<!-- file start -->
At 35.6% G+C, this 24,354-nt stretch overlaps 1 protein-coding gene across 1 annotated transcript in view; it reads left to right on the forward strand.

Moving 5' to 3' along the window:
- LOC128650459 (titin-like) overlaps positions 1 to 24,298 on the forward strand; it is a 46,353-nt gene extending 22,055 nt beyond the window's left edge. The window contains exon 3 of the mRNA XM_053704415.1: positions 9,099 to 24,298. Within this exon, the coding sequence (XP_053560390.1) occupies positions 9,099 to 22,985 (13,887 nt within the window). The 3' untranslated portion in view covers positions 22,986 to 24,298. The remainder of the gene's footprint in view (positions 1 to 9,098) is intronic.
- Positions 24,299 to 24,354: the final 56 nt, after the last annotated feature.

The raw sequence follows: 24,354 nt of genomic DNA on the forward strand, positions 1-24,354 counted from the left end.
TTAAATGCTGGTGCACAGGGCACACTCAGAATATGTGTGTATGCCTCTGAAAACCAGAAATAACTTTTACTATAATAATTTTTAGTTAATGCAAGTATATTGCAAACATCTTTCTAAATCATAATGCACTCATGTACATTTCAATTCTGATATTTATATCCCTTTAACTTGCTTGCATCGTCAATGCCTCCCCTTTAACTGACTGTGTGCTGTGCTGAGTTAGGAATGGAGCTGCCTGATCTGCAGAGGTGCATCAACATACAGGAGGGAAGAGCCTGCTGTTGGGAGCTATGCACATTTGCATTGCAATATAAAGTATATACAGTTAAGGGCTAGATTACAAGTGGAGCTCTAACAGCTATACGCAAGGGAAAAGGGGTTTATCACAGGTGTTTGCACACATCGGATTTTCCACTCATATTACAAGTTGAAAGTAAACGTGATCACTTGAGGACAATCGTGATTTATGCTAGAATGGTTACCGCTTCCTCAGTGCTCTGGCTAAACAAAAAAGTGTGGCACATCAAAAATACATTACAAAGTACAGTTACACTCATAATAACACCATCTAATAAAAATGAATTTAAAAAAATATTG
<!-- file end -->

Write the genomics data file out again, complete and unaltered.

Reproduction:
At 35.6% G+C, this 24,354-nt stretch overlaps 1 protein-coding gene across 1 annotated transcript in view; it reads left to right on the forward strand.

Moving 5' to 3' along the window:
- LOC128650459 (titin-like) overlaps positions 1 to 24,298 on the forward strand; it is a 46,353-nt gene extending 22,055 nt beyond the window's left edge. The window contains exon 3 of the mRNA XM_053704415.1: positions 9,099 to 24,298. Within this exon, the coding sequence (XP_053560390.1) occupies positions 9,099 to 22,985 (13,887 nt within the window). The 3' untranslated portion in view covers positions 22,986 to 24,298. The remainder of the gene's footprint in view (positions 1 to 9,098) is intronic.
- Positions 24,299 to 24,354: the final 56 nt, after the last annotated feature.

The raw sequence follows: 24,354 nt of genomic DNA on the forward strand, positions 1-24,354 counted from the left end.
TTAAATGCTGGTGCACAGGGCACACTCAGAATATGTGTGTATGCCTCTGAAAACCAGAAATAACTTTTACTATAATAATTTTTAGTTAATGCAAGTATATTGCAAACATCTTTCTAAATCATAATGCACTCATGTACATTTCAATTCTGATATTTATATCCCTTTAACTTGCTTGCATCGTCAATGCCTCCCCTTTAACTGACTGTGTGCTGTGCTGAGTTAGGAATGGAGCTGCCTGATCTGCAGAGGTGCATCAACATACAGGAGGGAAGAGCCTGCTGTTGGGAGCTATGCACATTTGCATTGCAATATAAAGTATATACAGTTAAGGGCTAGATTACAAGTGGAGCTCTAACAGCTATACGCAAGGGAAAAGGGGTTTATCACAGGTGTTTGCACACATCGGATTTTCCACTCATATTACAAGTTGAAAGTAAACGTGATCACTTGAGGACAATCGTGATTTATGCTAGAATGGTTACCGCTTCCTCAGTGCTCTGGCTAAACAAAAAAGTGTGGCACATCAAAAATACATTACAAAGTACAGTTACACTCATAATAACACCATCTAATAAAAATGAATTTAAAAAAATATTG